Mainland Chinese hope Taiwan elections will revive Sun Yat-sen's spirit of democracy
Taiwan's largest-ever election last Saturday attracted a group of special visitors from across the strait, who came to learn from the island’s democratic experience in the hope of reviving the century-old spirit of Sun Yat-sen’s Republic of China on the mainland.
Wang Xueli, a microblogger from Chongqing, joined a week-long tour to watch the poll, organised by the Mainland and Taiwan Co-operation Association.
She joined about a dozen of other mainland participants who share the political belief in the “Three Principles of the People” – nationalism, democracy and the livelihood of the people, laid out by the father of modern China, Sun Yat-sen.
“The rise in interest in the Republic of China’s principles among mainland residents is the result of their increasing ability to make political judgments,” said Wang, who described herself as a “post-70s generation" woman, and works in market research.
“It reflects people’s aspirations for democracy and good governance.”
The ruling Kuomintang party suffered a disastrous showing in the weekend's local polls, which led to Premier Dr Jiang Yi-huah and 81 members of his cabinet resigning yesterday.
President Ma Ying-jeou is also likely to resign as chairman of the party tomorrow, to take full responsibility for the party's worst electoral setback since coming to power in 1949.
The KMT was able to hold on to only six cities and counties in the elections, less than half of the 15 it held before the vote.
The week-long tour by mainland observers included visits to the campaign offices of candidates and meeting with political party officials; they also paid tribute to late president Chiang Kai-shek at the Chihhu Presidential Burial Place.
Some group members even wore badges with the emblems of the KMT party or the republic.
Often dubbed guo fen – an abbreviation standing for “fans of the Republic of China” – netizens such as Wang have emerged in recent years to spread the republic’s founding philosophy among mainland residents.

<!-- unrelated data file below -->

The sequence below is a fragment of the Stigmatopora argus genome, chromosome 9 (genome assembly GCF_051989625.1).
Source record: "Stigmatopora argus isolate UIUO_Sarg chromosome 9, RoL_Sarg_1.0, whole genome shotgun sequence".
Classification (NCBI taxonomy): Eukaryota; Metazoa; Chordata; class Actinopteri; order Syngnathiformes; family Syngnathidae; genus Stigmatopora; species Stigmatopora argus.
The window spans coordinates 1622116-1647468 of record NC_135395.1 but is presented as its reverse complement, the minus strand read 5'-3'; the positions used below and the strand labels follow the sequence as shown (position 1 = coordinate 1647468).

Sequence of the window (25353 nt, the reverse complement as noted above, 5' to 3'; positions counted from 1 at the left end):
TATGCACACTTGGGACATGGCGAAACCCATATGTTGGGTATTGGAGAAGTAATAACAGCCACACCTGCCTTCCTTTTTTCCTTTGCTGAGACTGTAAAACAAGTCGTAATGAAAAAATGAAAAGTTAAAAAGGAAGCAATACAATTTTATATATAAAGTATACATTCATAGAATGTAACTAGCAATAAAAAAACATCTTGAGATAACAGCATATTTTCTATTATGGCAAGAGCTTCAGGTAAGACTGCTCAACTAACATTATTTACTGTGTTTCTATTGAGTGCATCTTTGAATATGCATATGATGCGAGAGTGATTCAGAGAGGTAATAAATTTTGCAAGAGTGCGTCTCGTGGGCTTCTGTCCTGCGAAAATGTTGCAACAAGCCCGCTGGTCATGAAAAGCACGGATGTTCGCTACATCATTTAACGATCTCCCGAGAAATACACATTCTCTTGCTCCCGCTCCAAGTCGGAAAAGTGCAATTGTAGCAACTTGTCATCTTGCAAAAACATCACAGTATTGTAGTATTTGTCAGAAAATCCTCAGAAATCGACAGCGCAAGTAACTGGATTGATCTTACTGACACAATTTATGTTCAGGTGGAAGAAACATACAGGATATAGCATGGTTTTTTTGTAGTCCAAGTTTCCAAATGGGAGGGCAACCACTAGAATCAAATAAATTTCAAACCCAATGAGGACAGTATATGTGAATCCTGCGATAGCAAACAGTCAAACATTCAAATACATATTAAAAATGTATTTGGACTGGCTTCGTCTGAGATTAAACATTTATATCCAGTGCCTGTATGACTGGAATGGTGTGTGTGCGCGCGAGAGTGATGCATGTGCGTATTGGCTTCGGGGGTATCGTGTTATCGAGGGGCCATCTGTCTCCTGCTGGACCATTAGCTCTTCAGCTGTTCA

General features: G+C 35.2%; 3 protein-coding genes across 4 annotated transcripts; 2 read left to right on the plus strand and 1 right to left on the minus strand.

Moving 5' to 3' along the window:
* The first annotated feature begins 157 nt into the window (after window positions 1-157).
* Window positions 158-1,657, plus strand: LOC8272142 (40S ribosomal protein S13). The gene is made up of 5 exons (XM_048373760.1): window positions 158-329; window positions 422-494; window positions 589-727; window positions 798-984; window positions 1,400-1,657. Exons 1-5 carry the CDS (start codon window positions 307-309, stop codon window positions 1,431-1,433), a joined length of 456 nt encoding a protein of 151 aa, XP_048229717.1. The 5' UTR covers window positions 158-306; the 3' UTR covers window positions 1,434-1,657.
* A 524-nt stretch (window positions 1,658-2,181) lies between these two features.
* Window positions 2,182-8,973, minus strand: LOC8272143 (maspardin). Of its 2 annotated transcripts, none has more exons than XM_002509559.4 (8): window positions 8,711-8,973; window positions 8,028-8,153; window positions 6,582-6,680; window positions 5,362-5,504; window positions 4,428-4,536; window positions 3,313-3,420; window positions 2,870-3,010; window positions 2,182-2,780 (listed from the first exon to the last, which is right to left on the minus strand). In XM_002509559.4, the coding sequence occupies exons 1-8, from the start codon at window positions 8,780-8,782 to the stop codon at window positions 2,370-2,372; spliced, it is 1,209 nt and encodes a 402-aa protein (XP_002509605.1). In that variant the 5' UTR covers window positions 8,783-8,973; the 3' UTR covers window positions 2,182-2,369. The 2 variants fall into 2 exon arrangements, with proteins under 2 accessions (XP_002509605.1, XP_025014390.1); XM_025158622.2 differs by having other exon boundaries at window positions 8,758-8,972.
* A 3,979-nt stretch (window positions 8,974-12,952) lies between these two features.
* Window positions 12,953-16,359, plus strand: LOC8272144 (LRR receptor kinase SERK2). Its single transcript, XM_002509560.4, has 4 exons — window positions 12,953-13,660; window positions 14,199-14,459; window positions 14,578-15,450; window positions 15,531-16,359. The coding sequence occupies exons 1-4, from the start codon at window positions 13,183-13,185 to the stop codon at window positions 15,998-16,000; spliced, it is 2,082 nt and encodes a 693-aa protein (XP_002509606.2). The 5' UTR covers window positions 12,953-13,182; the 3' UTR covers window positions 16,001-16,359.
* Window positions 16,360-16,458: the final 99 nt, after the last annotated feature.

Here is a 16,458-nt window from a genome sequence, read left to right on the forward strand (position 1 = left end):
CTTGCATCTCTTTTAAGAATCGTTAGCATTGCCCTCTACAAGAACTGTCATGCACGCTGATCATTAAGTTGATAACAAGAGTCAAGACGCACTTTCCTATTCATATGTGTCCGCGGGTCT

Identifying themselves with the ROC, although living in the People’s Republic of China under the Communist Party’s rule, some “celebrated” the Double Tenth Festival this year on internet forums.
This caught attention of the hardline Global Times, a newspaper affiliated with Beijing’s official People’s Daily, which, in an editorial, described the “fever for the Republic of China” as a political tool in disguise to challenge the mainland authorities.
Wang said: “Due to the political circumstances on the mainland, we are not allowed to take any action ... what we mostly do is to reconstruct historical truth through exchanges in order to explore a way of transformation for China in the future.
“We advocate a return to the 1947 constitution,” she said, referring to the ROC’s constitution written before the Communist Party took over the mainland.
Wang said she hoped that learning about the campaign strategies in free elections, which were not practised under the mainland regime, would help to restore the democratic experience to the mainland.
Gao Zhen, a Beijing-based modern artist, who along with his brother, Gao Qiang, are well known for their work that is critical of China’s Communist regime, was also part of the tour. He said it was his first visit to Taiwan.
“The emergence of ‘fans of the Republic of China’ on the mainland came as early as in the 1990s,” the artist said. “By now this phenomenon is no longer just reminiscing about the past; it has moved on to a philosophical and political level.
“I believe this new wave of thinking, which is gaining greater popularity among young mainland people, tells us something about the future of China.
“In about 2002 or 2003, a group of young people started to become keen to learn more about the history of the Republic of China and it led to more discussions on the subject . As they understood more, they found that all the history they learned about the Republic of China in mainland schools was wrong.”
Two years ago, Gao and some friends published microblog posts in which they appealed to mainland citizens to apply for passports from the Taiwanese government.
He said that he did not really apply, and the call was a strategy only to publicise their ideas, but the posts went viral.
Critical remarks made online by guo fens are often removed from mainland websites.
Seen as sensitive, other members of the tour declined to speak on the record for fear of reprisal after they return to the mainland.
However, not every mainlander interested in Taiwan politics believes that the views of guo fens are practical in modern-day China.
Nick, a mainland student studying in Taiwan, who took part in a programme for mainland and Taiwan students to study the “nine in one election”, said he had come across the advocacy of guo fens on social media, but he believed such ideas were not pragmatic enough for today’s China.
“This [advocacy] reflects people’s dissatisfaction with social issues, but it’s projected in an alternative way,” he said. “It is just like some Hong Kong people talking about times under the rule of the British colonial government.
“Even when the Communist Party talks about the ‘three principles of the people’ it will twist it in a way to suit itself, like creating a ‘socialism with Chinese characteristics’,” he said.
Nick declined to make his full name public, saying that he was a member of the Communist Party and could not make such comments openly.